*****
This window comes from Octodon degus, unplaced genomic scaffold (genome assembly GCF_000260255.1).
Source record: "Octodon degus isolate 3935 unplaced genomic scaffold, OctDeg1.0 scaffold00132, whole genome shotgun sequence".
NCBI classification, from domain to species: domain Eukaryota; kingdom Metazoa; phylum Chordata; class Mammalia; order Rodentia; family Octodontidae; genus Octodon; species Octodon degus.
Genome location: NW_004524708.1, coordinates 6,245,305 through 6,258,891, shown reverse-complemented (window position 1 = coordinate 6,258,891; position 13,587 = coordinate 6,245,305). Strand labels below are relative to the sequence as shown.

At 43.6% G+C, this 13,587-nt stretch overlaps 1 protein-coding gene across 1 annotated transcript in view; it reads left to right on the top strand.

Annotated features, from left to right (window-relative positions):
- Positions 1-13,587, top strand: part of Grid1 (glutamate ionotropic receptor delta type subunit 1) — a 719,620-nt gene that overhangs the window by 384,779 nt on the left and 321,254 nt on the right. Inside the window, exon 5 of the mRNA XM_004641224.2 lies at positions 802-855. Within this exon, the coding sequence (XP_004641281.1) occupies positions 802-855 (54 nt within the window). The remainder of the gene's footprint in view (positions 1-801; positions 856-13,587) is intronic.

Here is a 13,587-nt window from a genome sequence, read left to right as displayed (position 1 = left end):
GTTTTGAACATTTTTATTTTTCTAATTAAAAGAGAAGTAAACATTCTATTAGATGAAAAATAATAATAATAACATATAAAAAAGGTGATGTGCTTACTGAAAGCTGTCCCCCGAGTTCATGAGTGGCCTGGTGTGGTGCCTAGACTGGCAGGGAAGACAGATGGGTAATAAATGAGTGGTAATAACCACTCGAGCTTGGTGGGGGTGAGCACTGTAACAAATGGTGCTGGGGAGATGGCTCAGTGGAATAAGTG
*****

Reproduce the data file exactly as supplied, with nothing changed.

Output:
This window comes from Octodon degus, unplaced genomic scaffold (genome assembly GCF_000260255.1).
Source record: "Octodon degus isolate 3935 unplaced genomic scaffold, OctDeg1.0 scaffold00132, whole genome shotgun sequence".
NCBI classification, from domain to species: domain Eukaryota; kingdom Metazoa; phylum Chordata; class Mammalia; order Rodentia; family Octodontidae; genus Octodon; species Octodon degus.
Genome location: NW_004524708.1, coordinates 6,245,305 through 6,258,891, shown reverse-complemented (window position 1 = coordinate 6,258,891; position 13,587 = coordinate 6,245,305). Strand labels below are relative to the sequence as shown.

At 43.6% G+C, this 13,587-nt stretch overlaps 1 protein-coding gene across 1 annotated transcript in view; it reads left to right on the top strand.

Annotated features, from left to right (window-relative positions):
- Positions 1-13,587, top strand: part of Grid1 (glutamate ionotropic receptor delta type subunit 1) — a 719,620-nt gene that overhangs the window by 384,779 nt on the left and 321,254 nt on the right. Inside the window, exon 5 of the mRNA XM_004641224.2 lies at positions 802-855. Within this exon, the coding sequence (XP_004641281.1) occupies positions 802-855 (54 nt within the window). The remainder of the gene's footprint in view (positions 1-801; positions 856-13,587) is intronic.

Here is a 13,587-nt window from a genome sequence, read left to right as displayed (position 1 = left end):
GTTTTGAACATTTTTATTTTTCTAATTAAAAGAGAAGTAAACATTCTATTAGATGAAAAATAATAATAATAACATATAAAAAAGGTGATGTGCTTACTGAAAGCTGTCCCCCGAGTTCATGAGTGGCCTGGTGTGGTGCCTAGACTGGCAGGGAAGACAGATGGGTAATAAATGAGTGGTAATAACCACTCGAGCTTGGTGGGGGTGAGCACTGTAACAAATGGTGCTGGGGAGATGGCTCAGTGGAATAAGTG